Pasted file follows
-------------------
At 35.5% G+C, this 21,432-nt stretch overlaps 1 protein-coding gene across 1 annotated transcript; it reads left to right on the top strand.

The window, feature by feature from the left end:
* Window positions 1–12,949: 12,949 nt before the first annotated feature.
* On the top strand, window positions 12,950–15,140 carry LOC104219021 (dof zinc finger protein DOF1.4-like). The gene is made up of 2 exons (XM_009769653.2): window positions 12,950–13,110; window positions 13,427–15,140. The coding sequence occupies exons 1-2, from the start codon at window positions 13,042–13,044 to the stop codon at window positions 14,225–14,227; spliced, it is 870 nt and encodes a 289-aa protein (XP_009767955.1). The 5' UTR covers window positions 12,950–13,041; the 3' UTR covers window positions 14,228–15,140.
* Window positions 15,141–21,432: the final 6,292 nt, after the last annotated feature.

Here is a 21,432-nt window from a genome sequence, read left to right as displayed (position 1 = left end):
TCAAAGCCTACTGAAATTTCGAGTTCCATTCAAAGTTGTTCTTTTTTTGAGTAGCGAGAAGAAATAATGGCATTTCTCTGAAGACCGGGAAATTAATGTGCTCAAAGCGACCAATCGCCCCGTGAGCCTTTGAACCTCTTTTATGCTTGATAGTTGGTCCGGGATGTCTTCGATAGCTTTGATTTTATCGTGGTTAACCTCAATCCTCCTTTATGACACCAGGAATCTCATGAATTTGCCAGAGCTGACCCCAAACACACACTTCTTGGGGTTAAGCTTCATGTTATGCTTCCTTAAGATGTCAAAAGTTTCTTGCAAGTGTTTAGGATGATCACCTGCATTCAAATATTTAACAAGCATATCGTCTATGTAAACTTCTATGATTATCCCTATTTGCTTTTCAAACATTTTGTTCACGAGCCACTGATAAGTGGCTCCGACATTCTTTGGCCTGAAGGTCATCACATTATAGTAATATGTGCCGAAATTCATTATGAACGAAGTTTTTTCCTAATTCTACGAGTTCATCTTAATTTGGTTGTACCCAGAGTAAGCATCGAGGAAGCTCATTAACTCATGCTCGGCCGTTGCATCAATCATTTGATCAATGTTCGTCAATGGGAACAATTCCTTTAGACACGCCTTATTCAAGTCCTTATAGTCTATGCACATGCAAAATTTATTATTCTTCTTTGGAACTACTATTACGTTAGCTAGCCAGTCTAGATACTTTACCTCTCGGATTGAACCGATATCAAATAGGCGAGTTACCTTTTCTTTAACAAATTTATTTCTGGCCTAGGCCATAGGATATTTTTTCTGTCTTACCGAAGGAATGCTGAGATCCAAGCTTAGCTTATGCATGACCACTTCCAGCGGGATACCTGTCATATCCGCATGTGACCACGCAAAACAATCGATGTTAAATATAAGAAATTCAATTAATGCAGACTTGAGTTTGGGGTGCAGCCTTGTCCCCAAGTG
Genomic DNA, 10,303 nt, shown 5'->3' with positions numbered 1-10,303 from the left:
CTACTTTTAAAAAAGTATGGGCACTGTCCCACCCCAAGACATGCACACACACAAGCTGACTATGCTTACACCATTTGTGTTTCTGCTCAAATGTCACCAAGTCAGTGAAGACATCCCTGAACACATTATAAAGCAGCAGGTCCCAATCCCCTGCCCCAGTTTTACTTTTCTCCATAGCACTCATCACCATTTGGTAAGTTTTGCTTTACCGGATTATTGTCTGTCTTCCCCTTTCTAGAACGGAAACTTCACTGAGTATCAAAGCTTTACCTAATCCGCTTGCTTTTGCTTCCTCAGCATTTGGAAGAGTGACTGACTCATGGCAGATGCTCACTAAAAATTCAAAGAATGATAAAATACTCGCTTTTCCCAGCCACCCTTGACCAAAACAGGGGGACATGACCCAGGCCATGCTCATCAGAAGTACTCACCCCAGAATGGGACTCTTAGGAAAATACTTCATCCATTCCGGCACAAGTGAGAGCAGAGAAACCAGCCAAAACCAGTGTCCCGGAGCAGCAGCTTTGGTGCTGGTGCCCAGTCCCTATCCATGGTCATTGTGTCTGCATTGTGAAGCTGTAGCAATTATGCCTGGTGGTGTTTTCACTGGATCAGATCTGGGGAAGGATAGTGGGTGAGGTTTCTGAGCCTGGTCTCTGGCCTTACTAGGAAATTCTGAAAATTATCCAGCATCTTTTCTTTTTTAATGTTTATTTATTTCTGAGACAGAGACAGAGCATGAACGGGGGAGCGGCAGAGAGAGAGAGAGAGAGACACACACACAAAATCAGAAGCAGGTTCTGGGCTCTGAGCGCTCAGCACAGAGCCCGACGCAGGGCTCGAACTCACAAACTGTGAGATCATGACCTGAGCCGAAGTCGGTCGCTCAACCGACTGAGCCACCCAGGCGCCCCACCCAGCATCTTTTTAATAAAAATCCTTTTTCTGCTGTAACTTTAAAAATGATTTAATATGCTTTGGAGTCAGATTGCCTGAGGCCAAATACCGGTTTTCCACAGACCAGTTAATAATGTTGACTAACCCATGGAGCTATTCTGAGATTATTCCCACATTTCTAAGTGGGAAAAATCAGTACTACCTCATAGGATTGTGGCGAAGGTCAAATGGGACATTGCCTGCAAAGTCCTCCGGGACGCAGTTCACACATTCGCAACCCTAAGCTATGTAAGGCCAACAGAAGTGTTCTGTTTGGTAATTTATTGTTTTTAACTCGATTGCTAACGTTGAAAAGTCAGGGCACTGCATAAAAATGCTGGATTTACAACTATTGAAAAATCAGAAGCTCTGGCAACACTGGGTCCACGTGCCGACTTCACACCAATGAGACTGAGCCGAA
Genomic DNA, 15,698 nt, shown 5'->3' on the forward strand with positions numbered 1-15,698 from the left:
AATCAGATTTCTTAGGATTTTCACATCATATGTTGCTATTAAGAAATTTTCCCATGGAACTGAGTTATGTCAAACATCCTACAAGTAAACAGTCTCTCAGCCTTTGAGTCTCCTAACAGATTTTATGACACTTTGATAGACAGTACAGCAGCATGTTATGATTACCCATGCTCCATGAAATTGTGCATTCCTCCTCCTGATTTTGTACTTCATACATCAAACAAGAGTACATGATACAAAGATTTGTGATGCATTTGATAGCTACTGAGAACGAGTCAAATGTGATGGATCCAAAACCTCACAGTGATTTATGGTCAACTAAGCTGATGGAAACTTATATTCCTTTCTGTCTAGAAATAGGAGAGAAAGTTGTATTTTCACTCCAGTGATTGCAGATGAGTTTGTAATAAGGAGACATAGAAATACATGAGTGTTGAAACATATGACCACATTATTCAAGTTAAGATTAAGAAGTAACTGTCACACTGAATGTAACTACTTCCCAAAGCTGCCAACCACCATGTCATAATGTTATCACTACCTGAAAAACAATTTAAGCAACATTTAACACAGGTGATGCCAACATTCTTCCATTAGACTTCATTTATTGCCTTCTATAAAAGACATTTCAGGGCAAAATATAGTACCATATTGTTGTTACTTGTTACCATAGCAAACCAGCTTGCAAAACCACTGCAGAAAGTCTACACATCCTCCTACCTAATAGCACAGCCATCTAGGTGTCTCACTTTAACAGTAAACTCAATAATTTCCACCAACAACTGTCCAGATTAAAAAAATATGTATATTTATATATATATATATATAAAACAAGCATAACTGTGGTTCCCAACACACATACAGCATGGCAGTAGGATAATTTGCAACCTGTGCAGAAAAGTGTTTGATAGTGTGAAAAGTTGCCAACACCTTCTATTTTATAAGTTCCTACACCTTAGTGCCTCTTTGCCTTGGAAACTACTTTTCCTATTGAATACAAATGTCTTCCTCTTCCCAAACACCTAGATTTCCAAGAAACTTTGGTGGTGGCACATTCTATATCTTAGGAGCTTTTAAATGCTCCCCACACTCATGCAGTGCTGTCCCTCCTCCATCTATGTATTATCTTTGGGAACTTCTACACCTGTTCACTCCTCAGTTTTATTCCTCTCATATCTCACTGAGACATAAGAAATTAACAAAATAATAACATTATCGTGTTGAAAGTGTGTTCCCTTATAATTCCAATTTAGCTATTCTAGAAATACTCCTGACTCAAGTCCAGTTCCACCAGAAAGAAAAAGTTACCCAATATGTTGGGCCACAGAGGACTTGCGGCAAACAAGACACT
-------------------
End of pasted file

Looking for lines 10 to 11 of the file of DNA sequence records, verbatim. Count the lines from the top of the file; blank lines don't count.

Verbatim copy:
Genomic DNA, 15,698 nt, shown 5'->3' on the forward strand with positions numbered 1-15,698 from the left:
AATCAGATTTCTTAGGATTTTCACATCATATGTTGCTATTAAGAAATTTTCCCATGGAACTGAGTTATGTCAAACATCCTACAAGTAAACAGTCTCTCAGCCTTTGAGTCTCCTAACAGATTTTATGACACTTTGATAGACAGTACAGCAGCATGTTATGATTACCCATGCTCCATGAAATTGTGCATTCCTCCTCCTGATTTTGTACTTCATACATCAAACAAGAGTACATGATACAAAGATTTGTGATGCATTTGATAGCTACTGAGAACGAGTCAAATGTGATGGATCCAAAACCTCACAGTGATTTATGGTCAACTAAGCTGATGGAAACTTATATTCCTTTCTGTCTAGAAATAGGAGAGAAAGTTGTATTTTCACTCCAGTGATTGCAGATGAGTTTGTAATAAGGAGACATAGAAATACATGAGTGTTGAAACATATGACCACATTATTCAAGTTAAGATTAAGAAGTAACTGTCACACTGAATGTAACTACTTCCCAAAGCTGCCAACCACCATGTCATAATGTTATCACTACCTGAAAAACAATTTAAGCAACATTTAACACAGGTGATGCCAACATTCTTCCATTAGACTTCATTTATTGCCTTCTATAAAAGACATTTCAGGGCAAAATATAGTACCATATTGTTGTTACTTGTTACCATAGCAAACCAGCTTGCAAAACCACTGCAGAAAGTCTACACATCCTCCTACCTAATAGCACAGCCATCTAGGTGTCTCACTTTAACAGTAAACTCAATAATTTCCACCAACAACTGTCCAGATTAAAAAAATATGTATATTTATATATATATATATATAAAACAAGCATAACTGTGGTTCCCAACACACATACAGCATGGCAGTAGGATAATTTGCAACCTGTGCAGAAAAGTGTTTGATAGTGTGAAAAGTTGCCAACACCTTCTATTTTATAAGTTCCTACACCTTAGTGCCTCTTTGCCTTGGAAACTACTTTTCCTATTGAATACAAATGTCTTCCTCTTCCCAAACACCTAGATTTCCAAGAAACTTTGGTGGTGGCACATTCTATATCTTAGGAGCTTTTAAATGCTCCCCACACTCATGCAGTGCTGTCCCTCCTCCATCTATGTATTATCTTTGGGAACTTCTACACCTGTTCACTCCTCAGTTTTATTCCTCTCATATCTCACTGAGACATAAGAAATTAACAAAATAATAACATTATCGTGTTGAAAGTGTGTTCCCTTATAATTCCAATTTAGCTATTCTAGAAATACTCCTGACTCAAGTCCAGTTCCACCAGAAAGAAAAAGTTACCCAATATGTTGGGCCACAGAGGACTTGCGGCAAACAAGACACT